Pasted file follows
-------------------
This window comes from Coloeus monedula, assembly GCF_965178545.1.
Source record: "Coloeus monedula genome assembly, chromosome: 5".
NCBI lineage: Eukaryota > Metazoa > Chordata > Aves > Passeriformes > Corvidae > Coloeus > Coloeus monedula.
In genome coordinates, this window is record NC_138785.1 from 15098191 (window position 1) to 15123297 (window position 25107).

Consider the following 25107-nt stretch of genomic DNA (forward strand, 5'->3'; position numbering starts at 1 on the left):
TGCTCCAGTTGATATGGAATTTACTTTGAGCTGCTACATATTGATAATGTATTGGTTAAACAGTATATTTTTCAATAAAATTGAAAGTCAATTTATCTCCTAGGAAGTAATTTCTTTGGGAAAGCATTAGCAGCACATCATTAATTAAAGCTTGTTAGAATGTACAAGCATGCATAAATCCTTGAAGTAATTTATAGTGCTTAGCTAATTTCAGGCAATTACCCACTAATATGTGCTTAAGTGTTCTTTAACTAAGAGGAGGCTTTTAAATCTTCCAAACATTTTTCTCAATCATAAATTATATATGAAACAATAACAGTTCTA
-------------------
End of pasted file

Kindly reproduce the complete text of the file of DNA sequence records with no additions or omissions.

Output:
This window comes from Coloeus monedula, assembly GCF_965178545.1.
Source record: "Coloeus monedula genome assembly, chromosome: 5".
NCBI lineage: Eukaryota > Metazoa > Chordata > Aves > Passeriformes > Corvidae > Coloeus > Coloeus monedula.
In genome coordinates, this window is record NC_138785.1 from 15098191 (window position 1) to 15123297 (window position 25107).

Consider the following 25107-nt stretch of genomic DNA (forward strand, 5'->3'; position numbering starts at 1 on the left):
TGCTCCAGTTGATATGGAATTTACTTTGAGCTGCTACATATTGATAATGTATTGGTTAAACAGTATATTTTTCAATAAAATTGAAAGTCAATTTATCTCCTAGGAAGTAATTTCTTTGGGAAAGCATTAGCAGCACATCATTAATTAAAGCTTGTTAGAATGTACAAGCATGCATAAATCCTTGAAGTAATTTATAGTGCTTAGCTAATTTCAGGCAATTACCCACTAATATGTGCTTAAGTGTTCTTTAACTAAGAGGAGGCTTTTAAATCTTCCAAACATTTTTCTCAATCATAAATTATATATGAAACAATAACAGTTCTA